About Sir Simon Felbrigge, KG
Sir Simon Felbrigg. In the retinue of John of Gaunt at the relief of Brest. Fought at the battle of Agincourt.
Consistently alleged to have been the son of Sir Roger (Bigod) of Felbrigge and Elizabeth de Scales. Attributed birth year of "1367" may be a bit late - a range c. 1355-65 seems more probable, given that he was active in the 1380s and of age by 1387. (Fake "birth year" of "1397" is actually the year he was made a Knight of the Garter.)
His second wife was Katherine Clifton, NOT "Catherine Mallory".
Sir Simon Felbrigg was standard bearer to King Richard II. and held a patent in the 18th of that King, for 100l. per ann. the usual fee or allowance; in the 22d of that King, was one of the knights of the King's chamber, and had a grant of the manor of Beeston Regis, in Norfolk, late Richard Arundel's, who was attainted. In the 8th of Henry V. he and Sir William Beauchamp, Sir John Beaufoe, Kinghts, Robert Lovell, &c. were appointed commissioners to muster 500 men at arms, 1000 archers, commanded by Hugh Courtney Earl of Devonshire, and the Lord Botreaux, for the guard of the narrow seas; being made Knight of the Garter in the 2d of that King, in 1422, at St. George's feast at Windsor, with Humphrey Duke of Gloucester, Richard Beauchamp Earl of Warwick, Robert Lord Willoughby, Henry Lord Fitz-Hugh, Lewis de Robesart Lord Bouchier; Sir John Cornwall, Sir Thomas Erpingham, Sir Walter Hungerford, and Sir John de Robesart, his senior knights, and Will. de Hertaulolux, his junior, reciting that King Hen. V. in his life, had instituted Garter to be principal of the office of arms, but that no maintenance was settled on him; they, during the nonage of King Henry VI. settle several annual pensions on him, payable by every Knight of the Garter.
He married first, Margaret, daughter and heir (as our historians say) to the Duke of Silesia, and Theise in Germany, (nephew to the King of Bohemia,) cousin to Ann, Queen-consort of Richard II. King of England, (daughter of Charles IV. and sister to Wencislaus, Emperors of Germany) who came into England with that Queen, on her marriage, in 1381, and was one of her maids of honour. His 2d wife was Catherine, daughter of Anketill Mallory, Esq. of Winwick in Northamptonshire,
[This section appears to contain some errors. There was no "Anketil Mallory of Winwick, Esq". From context, the reference appears to be to Sir Anketil Mallory II, last lord of Kirkby Mallory, who had two daughters named Catherine, by two different wives. The second Catherine is believed to have married a man named Grene or Green, who died at about the relevant date. On the other hand, it's possibly the wrong Catherine altogether, since other, and better supported, sources name her as Katherine (with a K), daughter of John de Clifton - Maven]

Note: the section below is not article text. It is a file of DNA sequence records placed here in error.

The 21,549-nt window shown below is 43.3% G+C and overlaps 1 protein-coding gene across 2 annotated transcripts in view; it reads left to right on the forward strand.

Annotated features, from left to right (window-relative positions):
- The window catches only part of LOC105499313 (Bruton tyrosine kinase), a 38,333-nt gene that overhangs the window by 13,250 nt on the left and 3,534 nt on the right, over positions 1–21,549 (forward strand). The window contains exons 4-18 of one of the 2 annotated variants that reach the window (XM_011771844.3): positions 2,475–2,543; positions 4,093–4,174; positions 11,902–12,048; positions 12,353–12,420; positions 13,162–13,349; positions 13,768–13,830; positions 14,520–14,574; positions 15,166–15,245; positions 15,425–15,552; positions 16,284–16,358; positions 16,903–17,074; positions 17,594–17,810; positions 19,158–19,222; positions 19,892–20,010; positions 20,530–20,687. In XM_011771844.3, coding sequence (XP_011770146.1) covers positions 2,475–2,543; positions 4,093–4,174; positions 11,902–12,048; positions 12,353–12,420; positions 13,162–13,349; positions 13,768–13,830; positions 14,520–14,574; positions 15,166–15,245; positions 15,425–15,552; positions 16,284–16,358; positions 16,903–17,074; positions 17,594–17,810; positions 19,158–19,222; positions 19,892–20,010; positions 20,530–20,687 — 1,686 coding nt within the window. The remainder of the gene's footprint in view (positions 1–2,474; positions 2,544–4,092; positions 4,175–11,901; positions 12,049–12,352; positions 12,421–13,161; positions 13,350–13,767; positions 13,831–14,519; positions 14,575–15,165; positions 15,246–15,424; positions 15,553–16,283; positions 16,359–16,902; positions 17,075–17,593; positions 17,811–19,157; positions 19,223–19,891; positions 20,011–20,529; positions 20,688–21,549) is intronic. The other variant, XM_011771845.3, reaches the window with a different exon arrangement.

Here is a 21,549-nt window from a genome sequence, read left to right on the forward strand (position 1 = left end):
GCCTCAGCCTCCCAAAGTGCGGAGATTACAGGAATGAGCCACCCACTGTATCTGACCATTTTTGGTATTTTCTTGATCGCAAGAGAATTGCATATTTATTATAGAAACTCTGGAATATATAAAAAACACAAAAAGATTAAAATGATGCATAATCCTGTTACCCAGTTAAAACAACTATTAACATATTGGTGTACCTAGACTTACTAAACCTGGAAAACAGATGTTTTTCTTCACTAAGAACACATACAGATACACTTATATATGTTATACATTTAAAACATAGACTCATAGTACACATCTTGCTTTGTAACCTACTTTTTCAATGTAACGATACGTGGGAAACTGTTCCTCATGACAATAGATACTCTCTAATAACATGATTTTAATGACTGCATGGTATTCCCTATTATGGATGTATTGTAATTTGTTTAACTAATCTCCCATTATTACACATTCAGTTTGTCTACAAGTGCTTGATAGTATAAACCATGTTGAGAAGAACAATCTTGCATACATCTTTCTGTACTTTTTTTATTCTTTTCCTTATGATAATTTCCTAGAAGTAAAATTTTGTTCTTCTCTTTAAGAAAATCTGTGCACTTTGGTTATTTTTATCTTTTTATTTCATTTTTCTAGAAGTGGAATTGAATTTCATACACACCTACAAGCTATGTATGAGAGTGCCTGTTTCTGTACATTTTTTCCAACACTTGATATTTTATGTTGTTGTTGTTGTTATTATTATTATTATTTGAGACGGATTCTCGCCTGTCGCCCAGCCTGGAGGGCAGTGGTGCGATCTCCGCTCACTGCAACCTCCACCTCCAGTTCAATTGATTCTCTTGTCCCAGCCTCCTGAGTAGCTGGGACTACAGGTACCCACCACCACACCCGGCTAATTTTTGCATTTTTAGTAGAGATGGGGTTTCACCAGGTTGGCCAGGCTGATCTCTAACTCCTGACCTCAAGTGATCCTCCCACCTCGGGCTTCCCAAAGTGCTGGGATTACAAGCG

widow of Ralph Grene, Esq. of Drayton, in the said county, (who died October 4 in the 5th of Henry V .) the said Catherine survived Sir Simon, who made his will several [eleven] years before his death, dated at Felbrigg in September, in the 10th of Henry VI . appoints Ralph Lord Cromwell, Robert Lord Willoughby, Thomas Lord Scales, William Lord Bardolph, Sir John Clifton, Sir William Paston, &c. trustees; his manors of Felbrigg, Runton, Baningham, Colby, Tottington-hall, and Ingworth in Norfolk, are mentioned; the manors of Felbrigg and Aylmerton, to be sold after his wife Catherine's decease, to pay his debts and legacies; (fn. 4) to Alana, his daughter, wife of Sir Tho. de Wanton [this is Helena, by then wife of Sir Thomas Walton, MP - Maven], the manors of Brisworth in Suffolk, and of Sharpenhow and Strutley in Bedfordshire; they giving sufficient security not to disturb his trustees in the executing the residue of his will; and the heirs of her body failing, he gives them to Sir John Fellbrigg, &c to Ann, his daughter, a nun at Brusyard in Suffolk, 13s. 4d. per ann. to be paid out of the manor of South Repps, for life, and after to the abbess and convent aforesaid, for ever; also 8 marks per ann. to the said Ann for life, out of the manor of Fellbrigg, after the decease of Catherine his wife.
His will was proved February 20, 1443; Catherine his widow, and Oliver Groos, Esq. being executors, she held in jointure from Ralph Green, the manor of Chalton, and Culworth in Bedfordshire, Buckworth in Huntingdonshire, White Roding in Essex, Cumberton in Cambridgehire, Wabenham's, called Green's Wolston, and Emberton in Buckinghamshire.